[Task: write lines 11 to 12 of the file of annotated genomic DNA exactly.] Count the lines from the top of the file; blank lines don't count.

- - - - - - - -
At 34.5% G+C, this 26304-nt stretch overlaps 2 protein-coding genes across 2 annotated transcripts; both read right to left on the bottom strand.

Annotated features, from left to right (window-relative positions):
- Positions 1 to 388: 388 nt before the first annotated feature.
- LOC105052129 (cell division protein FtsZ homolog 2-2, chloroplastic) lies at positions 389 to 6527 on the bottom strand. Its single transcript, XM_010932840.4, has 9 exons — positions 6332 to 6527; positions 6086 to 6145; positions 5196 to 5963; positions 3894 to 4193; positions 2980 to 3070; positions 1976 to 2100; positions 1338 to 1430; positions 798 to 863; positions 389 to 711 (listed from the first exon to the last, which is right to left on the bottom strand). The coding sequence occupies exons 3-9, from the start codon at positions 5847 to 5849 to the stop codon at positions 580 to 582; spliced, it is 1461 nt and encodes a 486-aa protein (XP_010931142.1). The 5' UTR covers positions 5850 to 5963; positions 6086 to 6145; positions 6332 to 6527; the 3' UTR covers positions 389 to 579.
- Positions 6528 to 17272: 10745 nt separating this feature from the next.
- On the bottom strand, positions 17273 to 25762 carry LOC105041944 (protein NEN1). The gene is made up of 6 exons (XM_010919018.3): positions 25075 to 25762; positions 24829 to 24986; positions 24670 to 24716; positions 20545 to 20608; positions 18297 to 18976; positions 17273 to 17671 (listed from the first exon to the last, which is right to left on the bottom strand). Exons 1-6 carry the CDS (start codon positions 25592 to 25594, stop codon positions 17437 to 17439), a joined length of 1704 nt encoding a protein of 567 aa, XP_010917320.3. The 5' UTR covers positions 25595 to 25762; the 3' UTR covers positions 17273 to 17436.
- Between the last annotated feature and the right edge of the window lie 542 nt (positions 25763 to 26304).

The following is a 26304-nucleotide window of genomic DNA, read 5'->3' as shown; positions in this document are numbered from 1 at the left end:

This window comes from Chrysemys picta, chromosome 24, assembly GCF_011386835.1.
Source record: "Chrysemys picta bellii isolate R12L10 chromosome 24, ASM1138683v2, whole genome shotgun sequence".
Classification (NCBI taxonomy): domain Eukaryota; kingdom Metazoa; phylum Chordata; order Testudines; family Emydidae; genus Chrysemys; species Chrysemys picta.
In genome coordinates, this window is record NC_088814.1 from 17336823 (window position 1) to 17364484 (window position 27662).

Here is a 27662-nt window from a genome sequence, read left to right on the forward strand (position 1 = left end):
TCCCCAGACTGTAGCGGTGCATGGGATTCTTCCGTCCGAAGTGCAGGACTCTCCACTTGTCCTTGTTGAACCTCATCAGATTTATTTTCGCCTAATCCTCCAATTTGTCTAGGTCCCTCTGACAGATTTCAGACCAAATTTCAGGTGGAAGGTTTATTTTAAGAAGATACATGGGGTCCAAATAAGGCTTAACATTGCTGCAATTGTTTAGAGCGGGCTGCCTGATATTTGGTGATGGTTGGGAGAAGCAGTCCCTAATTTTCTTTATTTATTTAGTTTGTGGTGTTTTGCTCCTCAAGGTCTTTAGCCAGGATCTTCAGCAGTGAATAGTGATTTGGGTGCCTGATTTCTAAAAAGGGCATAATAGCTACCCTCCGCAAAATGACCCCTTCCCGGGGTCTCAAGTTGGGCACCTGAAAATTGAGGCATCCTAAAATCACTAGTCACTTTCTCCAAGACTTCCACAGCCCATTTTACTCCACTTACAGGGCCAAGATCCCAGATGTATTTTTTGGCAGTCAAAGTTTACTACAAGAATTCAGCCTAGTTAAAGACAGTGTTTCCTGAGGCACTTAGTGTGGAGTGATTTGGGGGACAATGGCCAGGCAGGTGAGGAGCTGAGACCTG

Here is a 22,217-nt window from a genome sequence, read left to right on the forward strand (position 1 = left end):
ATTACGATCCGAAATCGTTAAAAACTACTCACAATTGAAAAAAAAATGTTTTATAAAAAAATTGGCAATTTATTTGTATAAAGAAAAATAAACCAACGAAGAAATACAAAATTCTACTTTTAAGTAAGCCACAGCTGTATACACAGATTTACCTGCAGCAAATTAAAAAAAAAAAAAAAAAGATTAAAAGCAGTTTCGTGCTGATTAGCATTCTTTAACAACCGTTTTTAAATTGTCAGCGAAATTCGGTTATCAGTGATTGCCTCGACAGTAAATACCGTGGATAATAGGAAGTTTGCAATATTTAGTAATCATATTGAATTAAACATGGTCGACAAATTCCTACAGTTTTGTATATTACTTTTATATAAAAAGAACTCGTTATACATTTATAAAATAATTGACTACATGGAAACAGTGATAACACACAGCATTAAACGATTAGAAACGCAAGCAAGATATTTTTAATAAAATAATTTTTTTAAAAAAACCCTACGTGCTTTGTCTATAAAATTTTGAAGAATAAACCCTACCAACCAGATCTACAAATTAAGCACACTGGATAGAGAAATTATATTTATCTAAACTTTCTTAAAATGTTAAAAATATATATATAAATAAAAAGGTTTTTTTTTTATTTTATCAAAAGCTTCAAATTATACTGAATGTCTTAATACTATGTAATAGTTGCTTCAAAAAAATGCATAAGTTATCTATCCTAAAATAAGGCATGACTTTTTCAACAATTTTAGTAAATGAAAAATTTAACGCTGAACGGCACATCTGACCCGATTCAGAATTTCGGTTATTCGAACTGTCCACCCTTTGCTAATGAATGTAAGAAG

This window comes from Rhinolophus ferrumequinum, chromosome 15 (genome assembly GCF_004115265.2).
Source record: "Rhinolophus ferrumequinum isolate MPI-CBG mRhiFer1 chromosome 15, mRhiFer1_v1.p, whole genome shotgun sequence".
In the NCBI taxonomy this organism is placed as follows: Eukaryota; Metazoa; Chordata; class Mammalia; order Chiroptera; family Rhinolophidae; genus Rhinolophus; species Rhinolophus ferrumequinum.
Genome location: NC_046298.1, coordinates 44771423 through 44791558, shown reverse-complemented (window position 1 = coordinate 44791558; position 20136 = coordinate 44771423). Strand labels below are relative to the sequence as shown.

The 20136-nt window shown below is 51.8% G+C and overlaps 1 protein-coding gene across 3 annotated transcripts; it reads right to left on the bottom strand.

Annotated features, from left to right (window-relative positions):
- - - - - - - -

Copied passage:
Classification (NCBI taxonomy): domain Eukaryota; kingdom Metazoa; phylum Chordata; order Testudines; family Emydidae; genus Chrysemys; species Chrysemys picta.
In genome coordinates, this window is record NC_088814.1 from 17336823 (window position 1) to 17364484 (window position 27662).